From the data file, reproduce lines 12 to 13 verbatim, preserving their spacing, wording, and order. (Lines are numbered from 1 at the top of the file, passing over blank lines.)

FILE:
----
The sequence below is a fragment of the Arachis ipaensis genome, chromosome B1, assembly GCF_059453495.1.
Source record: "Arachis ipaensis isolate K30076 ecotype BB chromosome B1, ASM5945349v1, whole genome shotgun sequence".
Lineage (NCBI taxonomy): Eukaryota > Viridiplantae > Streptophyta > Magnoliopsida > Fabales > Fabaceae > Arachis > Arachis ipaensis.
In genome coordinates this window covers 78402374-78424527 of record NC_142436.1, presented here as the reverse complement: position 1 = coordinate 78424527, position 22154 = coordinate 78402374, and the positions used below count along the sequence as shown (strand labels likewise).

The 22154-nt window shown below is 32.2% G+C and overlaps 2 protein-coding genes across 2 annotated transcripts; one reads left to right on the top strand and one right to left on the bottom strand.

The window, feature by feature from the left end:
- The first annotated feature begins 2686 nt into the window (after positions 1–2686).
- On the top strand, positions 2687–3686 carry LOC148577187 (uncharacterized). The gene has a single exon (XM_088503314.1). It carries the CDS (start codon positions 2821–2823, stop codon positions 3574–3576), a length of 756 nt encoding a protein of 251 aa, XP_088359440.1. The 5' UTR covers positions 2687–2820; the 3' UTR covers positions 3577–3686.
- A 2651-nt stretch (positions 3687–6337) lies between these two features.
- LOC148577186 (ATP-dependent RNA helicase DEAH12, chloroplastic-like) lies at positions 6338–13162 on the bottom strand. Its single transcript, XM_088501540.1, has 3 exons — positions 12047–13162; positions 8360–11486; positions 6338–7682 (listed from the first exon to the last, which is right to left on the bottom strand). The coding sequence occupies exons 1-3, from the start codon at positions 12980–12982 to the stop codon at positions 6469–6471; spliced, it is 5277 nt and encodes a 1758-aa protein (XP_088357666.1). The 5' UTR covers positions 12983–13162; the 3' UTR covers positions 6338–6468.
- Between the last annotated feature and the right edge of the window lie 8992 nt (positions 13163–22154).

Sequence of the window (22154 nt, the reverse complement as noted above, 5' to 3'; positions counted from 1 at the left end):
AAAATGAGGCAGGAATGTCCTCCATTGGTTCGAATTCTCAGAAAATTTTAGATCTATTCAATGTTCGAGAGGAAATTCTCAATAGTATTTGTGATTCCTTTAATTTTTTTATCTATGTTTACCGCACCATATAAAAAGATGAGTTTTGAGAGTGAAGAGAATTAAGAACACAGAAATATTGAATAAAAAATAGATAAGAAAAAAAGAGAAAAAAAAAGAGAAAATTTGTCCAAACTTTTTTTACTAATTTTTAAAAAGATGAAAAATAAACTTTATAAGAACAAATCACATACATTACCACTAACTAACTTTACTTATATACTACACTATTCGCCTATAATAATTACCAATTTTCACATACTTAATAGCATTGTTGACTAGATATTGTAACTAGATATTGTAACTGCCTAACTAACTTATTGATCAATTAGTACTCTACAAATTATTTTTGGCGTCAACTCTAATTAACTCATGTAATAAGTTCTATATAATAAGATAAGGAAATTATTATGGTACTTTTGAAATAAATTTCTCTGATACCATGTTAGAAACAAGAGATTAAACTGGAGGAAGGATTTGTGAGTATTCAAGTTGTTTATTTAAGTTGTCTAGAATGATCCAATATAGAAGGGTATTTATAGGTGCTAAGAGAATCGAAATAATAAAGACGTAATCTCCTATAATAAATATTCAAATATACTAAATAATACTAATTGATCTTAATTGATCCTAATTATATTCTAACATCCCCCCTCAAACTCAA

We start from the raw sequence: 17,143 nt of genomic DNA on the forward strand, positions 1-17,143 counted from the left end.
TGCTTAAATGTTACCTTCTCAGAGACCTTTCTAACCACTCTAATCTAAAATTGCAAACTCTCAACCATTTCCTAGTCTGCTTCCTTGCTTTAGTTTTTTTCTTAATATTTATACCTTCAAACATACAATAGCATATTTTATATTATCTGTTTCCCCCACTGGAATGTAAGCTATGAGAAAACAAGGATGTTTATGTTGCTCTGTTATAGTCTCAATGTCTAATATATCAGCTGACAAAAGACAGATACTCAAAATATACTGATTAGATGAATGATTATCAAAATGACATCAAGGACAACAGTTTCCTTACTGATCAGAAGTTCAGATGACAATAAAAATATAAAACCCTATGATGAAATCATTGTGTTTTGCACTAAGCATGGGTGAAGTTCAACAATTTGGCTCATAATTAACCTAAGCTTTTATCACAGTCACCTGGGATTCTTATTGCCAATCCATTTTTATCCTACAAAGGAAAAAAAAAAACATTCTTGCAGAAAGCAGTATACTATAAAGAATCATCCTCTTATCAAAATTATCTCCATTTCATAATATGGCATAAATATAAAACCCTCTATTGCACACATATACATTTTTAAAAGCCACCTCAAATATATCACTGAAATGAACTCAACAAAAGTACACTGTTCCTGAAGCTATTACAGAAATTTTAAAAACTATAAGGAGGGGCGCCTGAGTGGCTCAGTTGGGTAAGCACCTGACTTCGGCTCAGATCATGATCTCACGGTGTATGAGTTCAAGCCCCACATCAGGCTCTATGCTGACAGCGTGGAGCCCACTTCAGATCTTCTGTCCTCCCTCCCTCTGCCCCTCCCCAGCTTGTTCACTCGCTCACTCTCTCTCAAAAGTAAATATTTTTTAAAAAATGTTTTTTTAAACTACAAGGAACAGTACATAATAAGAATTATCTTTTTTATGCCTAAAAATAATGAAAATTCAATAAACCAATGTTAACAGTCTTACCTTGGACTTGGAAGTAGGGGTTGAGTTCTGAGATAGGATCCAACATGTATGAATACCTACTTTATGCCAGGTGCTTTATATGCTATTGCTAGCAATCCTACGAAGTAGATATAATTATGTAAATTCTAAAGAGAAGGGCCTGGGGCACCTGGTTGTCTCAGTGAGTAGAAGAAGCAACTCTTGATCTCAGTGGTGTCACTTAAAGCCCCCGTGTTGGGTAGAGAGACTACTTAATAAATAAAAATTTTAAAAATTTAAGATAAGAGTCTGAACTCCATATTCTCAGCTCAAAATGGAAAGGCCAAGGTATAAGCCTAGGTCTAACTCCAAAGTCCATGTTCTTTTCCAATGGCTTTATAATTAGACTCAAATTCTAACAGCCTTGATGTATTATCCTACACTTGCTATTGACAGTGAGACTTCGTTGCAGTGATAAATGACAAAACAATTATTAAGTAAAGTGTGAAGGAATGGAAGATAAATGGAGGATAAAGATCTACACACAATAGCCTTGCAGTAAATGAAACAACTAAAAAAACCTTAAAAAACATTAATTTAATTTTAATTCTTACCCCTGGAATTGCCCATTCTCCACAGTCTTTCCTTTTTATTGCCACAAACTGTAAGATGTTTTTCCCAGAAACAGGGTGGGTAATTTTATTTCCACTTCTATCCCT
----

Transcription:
Sequence of the window (22154 nt, the reverse complement as noted above, 5' to 3'; positions counted from 1 at the left end):
AAAATGAGGCAGGAATGTCCTCCATTGGTTCGAATTCTCAGAAAATTTTAGATCTATTCAATGTTCGAGAGGAAATTCTCAATAGTATTTGTGATTCCTTTAATTTTTTTATCTATGTTTACCGCACCATATAAAAAGATGAGTTTTGAGAGTGAAGAGAATTAAGAACACAGAAATATTGAATAAAAAATAGATAAGAAAAAAAGAGAAAAAAAAAGAGAAAATTTGTCCAAACTTTTTTTACTAATTTTTAAAAAGATGAAAAATAAACTTTATAAGAACAAATCACATACATTACCACTAACTAACTTTACTTATATACTACACTATTCGCCTATAATAATTACCAATTTTCACATACTTAATAGCATTGTTGACTAGATATTGTAACTAGATATTGTAACTGCCTAACTAACTTATTGATCAATTAGTACTCTACAAATTATTTTTGGCGTCAACTCTAATTAACTCATGTAATAAGTTCTATATAATAAGATAAGGAAATTATTATGGTACTTTTGAAATAAATTTCTCTGATACCATGTTAGAAACAAGAGATTAAACTGGAGGAAGGATTTGTGAGTATTCAAGTTGTTTATTTAAGTTGTCTAGAATGATCCAATATAGAAGGGTATTTATAGGTGCTAAGAGAATCGAAATAATAAAGACGTAATCTCCTATAATAAATATTCAAATATACTAAATAATACTAATTGATCTTAATTGATCCTAATTATATTCTAACATCCCCCCTCAAACTCAA